Proposal Planning Guide
External funders, whether a private foundation, corporation, or individual, will often ask some version of the questions below. Taking the time to answer each of them will help you assess your readiness for applying for a foundation funding, articulate your ideas, and create the basis of a proposal you can use for foundation application or with individual donors.
A few key things to think about when answering these questions:
- Remember to focus on who will benefit from your project and not your department or project itself.
- Think about how you are helping the funder fulfill its goals and solve problems.
- As much as possible, avoid using jargon or terms specific to your field or discipline. If you use a word that would likely have to be defined for your audience, then that word is probably jargon and not simple enough.
- What is the problem you’re solving?
What is the cause of the problem? Describe the problem in the words a foundation might use. Why is it significant? Why does it matter? What’s the cause? Use hard data (numbers) and soft data (quotes and stories) where you can.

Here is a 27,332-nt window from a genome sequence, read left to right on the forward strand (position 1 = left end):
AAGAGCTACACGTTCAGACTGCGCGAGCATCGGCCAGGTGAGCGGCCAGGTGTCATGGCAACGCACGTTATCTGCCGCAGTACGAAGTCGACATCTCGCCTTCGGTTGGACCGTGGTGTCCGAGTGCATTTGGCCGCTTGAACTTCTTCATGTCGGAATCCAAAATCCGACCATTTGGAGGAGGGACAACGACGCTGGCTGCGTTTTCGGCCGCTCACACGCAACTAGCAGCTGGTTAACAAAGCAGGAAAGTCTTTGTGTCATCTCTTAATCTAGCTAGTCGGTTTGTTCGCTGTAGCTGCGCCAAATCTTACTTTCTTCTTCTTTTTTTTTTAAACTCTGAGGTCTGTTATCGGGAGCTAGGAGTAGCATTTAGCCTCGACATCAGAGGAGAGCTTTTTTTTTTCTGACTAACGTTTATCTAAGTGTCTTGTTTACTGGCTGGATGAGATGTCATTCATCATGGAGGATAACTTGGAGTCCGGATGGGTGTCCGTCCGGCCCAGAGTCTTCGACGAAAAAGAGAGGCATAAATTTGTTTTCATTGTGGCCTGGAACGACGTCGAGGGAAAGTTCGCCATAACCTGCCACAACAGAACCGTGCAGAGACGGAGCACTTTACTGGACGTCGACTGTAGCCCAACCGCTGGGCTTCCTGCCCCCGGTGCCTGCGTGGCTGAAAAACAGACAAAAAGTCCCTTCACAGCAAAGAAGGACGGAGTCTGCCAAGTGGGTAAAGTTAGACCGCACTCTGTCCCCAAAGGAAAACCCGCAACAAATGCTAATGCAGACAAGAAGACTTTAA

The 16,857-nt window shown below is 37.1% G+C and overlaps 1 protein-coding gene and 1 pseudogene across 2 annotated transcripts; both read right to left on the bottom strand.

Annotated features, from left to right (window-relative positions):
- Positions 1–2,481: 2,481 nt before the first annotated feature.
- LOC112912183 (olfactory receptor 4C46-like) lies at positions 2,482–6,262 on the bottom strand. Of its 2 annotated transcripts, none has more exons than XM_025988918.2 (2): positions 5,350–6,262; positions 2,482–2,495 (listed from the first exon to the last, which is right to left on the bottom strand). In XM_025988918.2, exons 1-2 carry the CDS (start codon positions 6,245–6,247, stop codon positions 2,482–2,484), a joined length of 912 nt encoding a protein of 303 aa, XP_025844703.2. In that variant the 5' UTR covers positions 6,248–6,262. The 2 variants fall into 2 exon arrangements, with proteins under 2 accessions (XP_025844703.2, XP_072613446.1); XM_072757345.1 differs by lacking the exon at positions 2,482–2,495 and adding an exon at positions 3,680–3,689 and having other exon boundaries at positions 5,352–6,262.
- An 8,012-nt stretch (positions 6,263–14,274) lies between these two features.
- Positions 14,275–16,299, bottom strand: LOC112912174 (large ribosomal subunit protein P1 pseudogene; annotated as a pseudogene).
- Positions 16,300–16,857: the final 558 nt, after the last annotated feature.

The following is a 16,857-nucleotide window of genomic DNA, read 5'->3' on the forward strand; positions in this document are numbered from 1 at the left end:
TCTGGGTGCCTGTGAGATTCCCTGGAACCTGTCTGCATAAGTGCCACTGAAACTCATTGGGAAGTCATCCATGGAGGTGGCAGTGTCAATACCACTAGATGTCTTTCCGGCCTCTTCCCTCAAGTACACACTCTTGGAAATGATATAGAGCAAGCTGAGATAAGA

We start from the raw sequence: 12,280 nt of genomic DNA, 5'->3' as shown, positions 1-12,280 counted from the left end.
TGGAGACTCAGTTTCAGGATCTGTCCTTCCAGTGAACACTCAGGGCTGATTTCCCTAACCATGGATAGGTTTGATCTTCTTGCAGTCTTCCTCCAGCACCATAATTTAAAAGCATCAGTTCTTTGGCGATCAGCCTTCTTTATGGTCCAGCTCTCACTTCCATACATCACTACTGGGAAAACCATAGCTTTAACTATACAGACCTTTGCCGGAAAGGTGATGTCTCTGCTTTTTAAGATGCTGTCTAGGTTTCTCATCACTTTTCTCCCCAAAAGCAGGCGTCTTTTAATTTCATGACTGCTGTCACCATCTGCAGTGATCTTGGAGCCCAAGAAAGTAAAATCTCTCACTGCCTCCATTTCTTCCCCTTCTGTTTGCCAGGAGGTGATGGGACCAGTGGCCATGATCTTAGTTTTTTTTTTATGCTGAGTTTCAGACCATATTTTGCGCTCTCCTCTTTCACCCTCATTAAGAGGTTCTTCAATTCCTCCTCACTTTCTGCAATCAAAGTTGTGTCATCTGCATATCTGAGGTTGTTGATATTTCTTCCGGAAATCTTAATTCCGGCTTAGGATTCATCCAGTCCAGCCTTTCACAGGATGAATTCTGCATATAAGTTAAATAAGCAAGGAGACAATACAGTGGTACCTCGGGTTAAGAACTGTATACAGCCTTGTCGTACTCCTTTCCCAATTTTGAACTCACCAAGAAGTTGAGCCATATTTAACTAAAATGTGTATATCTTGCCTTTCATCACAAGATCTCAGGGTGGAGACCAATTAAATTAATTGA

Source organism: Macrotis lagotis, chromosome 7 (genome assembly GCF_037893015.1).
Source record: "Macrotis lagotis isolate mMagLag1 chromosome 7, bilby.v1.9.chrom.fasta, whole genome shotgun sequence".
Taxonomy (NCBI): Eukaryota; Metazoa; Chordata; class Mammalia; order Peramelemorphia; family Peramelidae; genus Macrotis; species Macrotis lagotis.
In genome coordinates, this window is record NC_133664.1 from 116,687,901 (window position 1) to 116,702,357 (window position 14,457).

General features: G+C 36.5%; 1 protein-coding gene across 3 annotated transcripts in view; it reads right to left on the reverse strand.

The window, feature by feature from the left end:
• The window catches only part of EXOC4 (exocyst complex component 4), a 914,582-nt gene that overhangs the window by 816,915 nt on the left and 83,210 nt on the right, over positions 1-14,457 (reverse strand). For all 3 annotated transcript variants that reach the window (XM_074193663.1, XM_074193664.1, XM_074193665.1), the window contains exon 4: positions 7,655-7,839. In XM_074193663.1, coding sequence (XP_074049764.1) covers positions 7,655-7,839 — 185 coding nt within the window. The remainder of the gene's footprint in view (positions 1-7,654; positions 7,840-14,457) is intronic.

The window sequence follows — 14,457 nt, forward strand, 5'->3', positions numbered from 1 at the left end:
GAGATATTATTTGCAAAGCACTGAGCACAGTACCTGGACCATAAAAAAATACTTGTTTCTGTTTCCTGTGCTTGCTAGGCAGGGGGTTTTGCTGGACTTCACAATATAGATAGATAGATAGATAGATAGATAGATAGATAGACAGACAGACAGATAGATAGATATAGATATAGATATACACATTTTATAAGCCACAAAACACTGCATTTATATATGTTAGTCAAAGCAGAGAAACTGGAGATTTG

- Who are you solving it for?
Who is feeling the most pain? How are they affected? Who would get the most benefit? Use hard data (numbers) and soft data (quotes and stories) where you can.
- What is your solution?
Describe your proposed solution to the problem. Give a brief overview of what you’ll do and why. Make sure to position your project/research as a solution to the problem you outlined in your answer to questions 1 and 2.
- What’s your plan?
List 1-4 steps that briefly outline the projects methods and/or activities. Who is the target population? Who will carry out the activities? Why did you choose these methods? How long will it take? These questions often correspond with methodology, activities, or work plan section of a grant application.
- What will success look like?
How will you know if you’ve been successful and what measures will you use? Who or what will change and by how much? What impact will that have on the beneficiaries? What broader impact will this have on a community? These questions are often referred to as outcomes or goals on a grant application.
- Why you?
What makes you uniquely situated to solve this problem? Expertise, experience, resources? Do you have any success stories? What makes you standout?
- What do you need?
What is the budget/dollar amount needed (estimate)? What will it pay for (e.g. staff, equipment, travel, etc.)?